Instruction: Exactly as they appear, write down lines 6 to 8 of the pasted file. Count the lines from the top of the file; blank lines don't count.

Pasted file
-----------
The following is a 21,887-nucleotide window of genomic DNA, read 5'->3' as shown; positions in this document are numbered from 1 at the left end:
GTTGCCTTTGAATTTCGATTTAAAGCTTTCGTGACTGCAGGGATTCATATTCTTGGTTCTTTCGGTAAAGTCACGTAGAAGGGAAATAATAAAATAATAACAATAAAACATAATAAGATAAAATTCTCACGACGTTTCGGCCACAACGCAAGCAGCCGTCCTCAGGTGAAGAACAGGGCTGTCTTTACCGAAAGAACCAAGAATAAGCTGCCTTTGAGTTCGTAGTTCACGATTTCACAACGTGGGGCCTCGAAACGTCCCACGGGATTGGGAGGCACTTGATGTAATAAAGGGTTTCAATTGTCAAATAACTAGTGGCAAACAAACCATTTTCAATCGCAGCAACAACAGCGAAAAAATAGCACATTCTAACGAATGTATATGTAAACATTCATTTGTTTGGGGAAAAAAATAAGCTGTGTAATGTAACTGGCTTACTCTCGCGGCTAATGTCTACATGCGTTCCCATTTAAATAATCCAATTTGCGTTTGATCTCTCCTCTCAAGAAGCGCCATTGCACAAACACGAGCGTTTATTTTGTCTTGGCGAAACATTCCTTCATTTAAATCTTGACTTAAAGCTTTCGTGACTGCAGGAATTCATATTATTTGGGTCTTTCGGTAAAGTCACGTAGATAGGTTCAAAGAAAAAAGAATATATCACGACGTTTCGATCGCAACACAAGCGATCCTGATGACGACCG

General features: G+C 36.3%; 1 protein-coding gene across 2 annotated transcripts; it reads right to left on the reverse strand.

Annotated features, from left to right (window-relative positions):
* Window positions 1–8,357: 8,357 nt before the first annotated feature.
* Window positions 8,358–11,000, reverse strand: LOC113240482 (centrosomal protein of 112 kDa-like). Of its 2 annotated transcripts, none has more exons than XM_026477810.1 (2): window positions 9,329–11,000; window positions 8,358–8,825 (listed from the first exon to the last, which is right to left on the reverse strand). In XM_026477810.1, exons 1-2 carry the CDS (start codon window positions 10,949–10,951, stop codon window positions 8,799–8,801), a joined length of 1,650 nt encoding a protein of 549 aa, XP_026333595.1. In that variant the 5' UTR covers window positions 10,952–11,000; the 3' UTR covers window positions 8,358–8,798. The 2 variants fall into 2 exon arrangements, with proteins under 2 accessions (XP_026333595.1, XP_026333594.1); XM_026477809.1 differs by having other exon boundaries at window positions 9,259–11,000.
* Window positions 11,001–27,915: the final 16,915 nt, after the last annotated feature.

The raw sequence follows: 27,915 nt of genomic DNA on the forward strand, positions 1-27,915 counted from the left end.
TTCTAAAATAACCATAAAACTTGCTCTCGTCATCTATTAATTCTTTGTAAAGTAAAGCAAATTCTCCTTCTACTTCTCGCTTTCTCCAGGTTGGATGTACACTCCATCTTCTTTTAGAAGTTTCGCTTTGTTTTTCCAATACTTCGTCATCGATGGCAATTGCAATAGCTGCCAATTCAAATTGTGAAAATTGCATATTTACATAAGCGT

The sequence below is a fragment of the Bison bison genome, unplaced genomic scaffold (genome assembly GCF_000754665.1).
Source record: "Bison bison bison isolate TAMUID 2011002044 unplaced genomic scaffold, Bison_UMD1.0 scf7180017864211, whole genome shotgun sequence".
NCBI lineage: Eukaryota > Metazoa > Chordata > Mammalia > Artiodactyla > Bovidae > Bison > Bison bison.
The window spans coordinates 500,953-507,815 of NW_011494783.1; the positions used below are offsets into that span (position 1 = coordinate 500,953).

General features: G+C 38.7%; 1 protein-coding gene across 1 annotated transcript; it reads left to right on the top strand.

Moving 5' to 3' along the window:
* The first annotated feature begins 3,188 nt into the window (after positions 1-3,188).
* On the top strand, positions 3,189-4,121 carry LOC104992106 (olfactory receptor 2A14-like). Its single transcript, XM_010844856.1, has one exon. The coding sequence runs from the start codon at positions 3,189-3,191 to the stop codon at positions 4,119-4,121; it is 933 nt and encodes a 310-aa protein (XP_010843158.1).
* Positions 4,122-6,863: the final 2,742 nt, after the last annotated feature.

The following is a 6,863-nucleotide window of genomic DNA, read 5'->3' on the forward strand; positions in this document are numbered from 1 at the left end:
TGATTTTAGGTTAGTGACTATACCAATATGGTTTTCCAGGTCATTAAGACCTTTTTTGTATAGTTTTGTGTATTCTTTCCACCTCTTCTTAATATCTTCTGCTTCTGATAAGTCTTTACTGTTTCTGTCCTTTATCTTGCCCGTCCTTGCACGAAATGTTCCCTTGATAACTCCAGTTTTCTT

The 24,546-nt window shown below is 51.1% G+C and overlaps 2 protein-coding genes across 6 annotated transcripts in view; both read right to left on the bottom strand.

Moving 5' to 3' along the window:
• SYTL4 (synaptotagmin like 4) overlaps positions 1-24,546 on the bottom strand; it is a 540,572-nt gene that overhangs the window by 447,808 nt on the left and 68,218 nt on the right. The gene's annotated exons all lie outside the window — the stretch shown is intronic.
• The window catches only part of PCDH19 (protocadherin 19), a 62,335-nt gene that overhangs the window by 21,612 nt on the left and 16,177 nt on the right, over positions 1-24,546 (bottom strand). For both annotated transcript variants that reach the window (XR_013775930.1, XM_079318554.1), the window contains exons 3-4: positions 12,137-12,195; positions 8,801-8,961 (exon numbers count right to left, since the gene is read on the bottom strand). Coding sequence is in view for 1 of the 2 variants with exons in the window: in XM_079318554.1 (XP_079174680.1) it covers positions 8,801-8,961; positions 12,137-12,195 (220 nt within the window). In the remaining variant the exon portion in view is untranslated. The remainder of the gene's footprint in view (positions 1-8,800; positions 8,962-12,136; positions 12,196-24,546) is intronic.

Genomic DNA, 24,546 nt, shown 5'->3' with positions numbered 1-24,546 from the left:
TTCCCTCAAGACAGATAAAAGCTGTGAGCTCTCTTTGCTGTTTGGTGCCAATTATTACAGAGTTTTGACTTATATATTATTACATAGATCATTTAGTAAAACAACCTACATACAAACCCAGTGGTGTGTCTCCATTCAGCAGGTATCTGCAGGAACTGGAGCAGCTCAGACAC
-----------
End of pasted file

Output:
* Window positions 8,358–11,000, reverse strand: LOC113240482 (centrosomal protein of 112 kDa-like). Of its 2 annotated transcripts, none has more exons than XM_026477810.1 (2): window positions 9,329–11,000; window positions 8,358–8,825 (listed from the first exon to the last, which is right to left on the reverse strand). In XM_026477810.1, exons 1-2 carry the CDS (start codon window positions 10,949–10,951, stop codon window positions 8,799–8,801), a joined length of 1,650 nt encoding a protein of 549 aa, XP_026333595.1. In that variant the 5' UTR covers window positions 10,952–11,000; the 3' UTR covers window positions 8,358–8,798. The 2 variants fall into 2 exon arrangements, with proteins under 2 accessions (XP_026333595.1, XP_026333594.1); XM_026477809.1 differs by having other exon boundaries at window positions 9,259–11,000.
* Window positions 11,001–27,915: the final 16,915 nt, after the last annotated feature.

The raw sequence follows: 27,915 nt of genomic DNA on the forward strand, positions 1-27,915 counted from the left end.